As soon as the race began the competitors encountered heavy seas in the Bay of Biscay that forced two yachtsmen to retire early. The conditions compelled others to return to the starting point to effect repairs. Having overcome such obstacles, the competitors probably believed that their future journeys would be relatively smooth sailing. But they could not have foreseen the extreme weather that awaited them in the Southern Ocean. Sub-Antarctic waters are notoriously hazardous for smaller vessels, even in the summer months, as the weather is highly variable.[2]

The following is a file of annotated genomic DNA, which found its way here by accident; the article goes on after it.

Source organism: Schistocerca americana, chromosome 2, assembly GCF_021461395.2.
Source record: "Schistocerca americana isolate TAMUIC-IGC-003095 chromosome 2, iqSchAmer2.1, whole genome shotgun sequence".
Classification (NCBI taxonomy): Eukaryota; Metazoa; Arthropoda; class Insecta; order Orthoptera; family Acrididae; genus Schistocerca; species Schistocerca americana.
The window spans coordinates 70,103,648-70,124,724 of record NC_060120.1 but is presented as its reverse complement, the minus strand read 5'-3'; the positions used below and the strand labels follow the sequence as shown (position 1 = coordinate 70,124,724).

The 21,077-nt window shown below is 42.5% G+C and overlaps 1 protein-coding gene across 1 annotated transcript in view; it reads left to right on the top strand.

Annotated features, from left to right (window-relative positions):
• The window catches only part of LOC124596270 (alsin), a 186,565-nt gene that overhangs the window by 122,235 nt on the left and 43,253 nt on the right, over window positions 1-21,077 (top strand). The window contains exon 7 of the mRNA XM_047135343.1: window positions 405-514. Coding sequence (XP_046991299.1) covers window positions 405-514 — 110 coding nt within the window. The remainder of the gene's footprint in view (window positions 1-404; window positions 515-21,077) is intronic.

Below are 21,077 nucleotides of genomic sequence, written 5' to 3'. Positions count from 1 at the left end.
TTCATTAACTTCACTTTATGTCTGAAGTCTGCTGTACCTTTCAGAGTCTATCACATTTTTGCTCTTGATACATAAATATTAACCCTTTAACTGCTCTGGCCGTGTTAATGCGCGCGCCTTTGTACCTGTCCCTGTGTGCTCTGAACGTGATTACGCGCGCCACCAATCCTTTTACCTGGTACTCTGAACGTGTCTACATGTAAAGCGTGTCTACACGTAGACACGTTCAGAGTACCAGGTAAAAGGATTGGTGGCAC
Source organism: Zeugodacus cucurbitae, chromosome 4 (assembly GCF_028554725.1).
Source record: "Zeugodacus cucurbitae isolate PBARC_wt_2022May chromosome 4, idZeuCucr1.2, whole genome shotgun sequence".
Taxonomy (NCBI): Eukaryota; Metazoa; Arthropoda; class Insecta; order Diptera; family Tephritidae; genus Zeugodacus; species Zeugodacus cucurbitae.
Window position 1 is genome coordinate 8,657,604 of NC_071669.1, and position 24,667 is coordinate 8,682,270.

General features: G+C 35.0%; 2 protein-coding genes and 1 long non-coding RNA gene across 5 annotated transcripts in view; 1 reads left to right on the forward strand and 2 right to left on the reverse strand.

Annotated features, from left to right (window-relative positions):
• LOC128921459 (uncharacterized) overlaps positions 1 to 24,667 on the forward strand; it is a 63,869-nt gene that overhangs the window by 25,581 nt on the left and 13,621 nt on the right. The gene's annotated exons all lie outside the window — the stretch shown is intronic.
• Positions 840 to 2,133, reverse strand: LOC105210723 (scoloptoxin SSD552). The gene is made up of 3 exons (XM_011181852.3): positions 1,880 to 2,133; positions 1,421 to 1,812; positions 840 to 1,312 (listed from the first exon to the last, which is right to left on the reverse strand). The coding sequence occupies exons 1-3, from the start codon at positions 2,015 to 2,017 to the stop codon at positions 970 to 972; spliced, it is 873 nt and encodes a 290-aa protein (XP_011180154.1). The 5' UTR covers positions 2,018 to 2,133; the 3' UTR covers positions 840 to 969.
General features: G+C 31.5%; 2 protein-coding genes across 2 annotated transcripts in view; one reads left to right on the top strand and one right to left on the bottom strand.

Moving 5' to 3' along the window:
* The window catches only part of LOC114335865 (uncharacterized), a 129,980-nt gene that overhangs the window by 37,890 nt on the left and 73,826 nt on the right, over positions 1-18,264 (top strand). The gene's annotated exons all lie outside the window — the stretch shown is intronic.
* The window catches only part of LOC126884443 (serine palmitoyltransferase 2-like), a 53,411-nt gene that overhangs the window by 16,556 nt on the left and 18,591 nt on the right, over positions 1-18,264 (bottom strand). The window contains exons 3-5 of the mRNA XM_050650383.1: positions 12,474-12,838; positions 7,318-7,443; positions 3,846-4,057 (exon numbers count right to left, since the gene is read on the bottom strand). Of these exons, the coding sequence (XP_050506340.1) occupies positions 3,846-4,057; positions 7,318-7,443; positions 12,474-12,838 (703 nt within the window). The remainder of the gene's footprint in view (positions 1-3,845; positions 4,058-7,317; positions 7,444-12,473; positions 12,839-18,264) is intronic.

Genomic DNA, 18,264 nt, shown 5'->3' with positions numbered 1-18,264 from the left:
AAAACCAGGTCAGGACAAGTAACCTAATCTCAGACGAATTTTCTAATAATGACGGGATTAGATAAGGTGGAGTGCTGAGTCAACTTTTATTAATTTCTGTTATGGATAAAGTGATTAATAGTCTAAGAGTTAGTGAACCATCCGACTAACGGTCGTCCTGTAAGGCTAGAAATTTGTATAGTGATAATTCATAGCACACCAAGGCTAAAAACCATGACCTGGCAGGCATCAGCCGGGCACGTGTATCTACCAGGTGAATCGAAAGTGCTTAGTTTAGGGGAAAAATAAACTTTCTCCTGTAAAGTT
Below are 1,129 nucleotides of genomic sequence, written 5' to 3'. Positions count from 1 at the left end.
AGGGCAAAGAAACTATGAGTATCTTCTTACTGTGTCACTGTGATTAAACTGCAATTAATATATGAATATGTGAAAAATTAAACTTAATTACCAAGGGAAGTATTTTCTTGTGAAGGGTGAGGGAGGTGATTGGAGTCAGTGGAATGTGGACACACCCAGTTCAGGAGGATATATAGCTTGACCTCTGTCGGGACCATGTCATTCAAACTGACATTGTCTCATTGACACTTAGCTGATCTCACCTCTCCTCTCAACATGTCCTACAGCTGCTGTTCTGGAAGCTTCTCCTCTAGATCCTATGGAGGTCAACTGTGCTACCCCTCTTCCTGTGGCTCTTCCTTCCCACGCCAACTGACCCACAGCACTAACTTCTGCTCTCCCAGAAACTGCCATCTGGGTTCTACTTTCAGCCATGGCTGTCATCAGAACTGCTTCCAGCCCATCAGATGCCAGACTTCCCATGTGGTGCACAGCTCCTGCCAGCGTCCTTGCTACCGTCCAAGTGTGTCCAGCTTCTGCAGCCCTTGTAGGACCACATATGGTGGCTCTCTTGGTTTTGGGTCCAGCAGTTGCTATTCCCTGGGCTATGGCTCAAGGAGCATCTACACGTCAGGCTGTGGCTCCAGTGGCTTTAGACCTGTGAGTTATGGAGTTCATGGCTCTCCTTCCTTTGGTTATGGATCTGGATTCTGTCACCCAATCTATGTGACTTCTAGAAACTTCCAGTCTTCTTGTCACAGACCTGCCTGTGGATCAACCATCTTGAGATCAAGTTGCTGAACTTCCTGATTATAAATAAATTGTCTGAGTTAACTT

The first Vendée Globe yacht to capsize in the Southern Ocean was Algimouss, skippered by Frenchman Raphaël Dinelli. On 26 December 1996 the Australian Maritime Rescue Coordination Centre (MRCC) requested Australian Defence Force (ADF) assistance to search for Dinelli, estimated to be in a position 1100 nautical miles south-south-west of Perth. Algimouss was located later that day by a Royal Australian Air Force (RAAF) P-3C Orion aircraft. The yacht was partly submerged and Dinelli was observed to be standing on the deck which was awash with sea water. He scrambled into an air-dropped life raft moments before Algimouss sank. Fellow competitor Pete Goss, in Aqua Quorum, diverted and guided by the crew of another Orion aircraft, successfully manoeuvred his yacht to effect a hazardous rescue of Dinelli the following day.[3]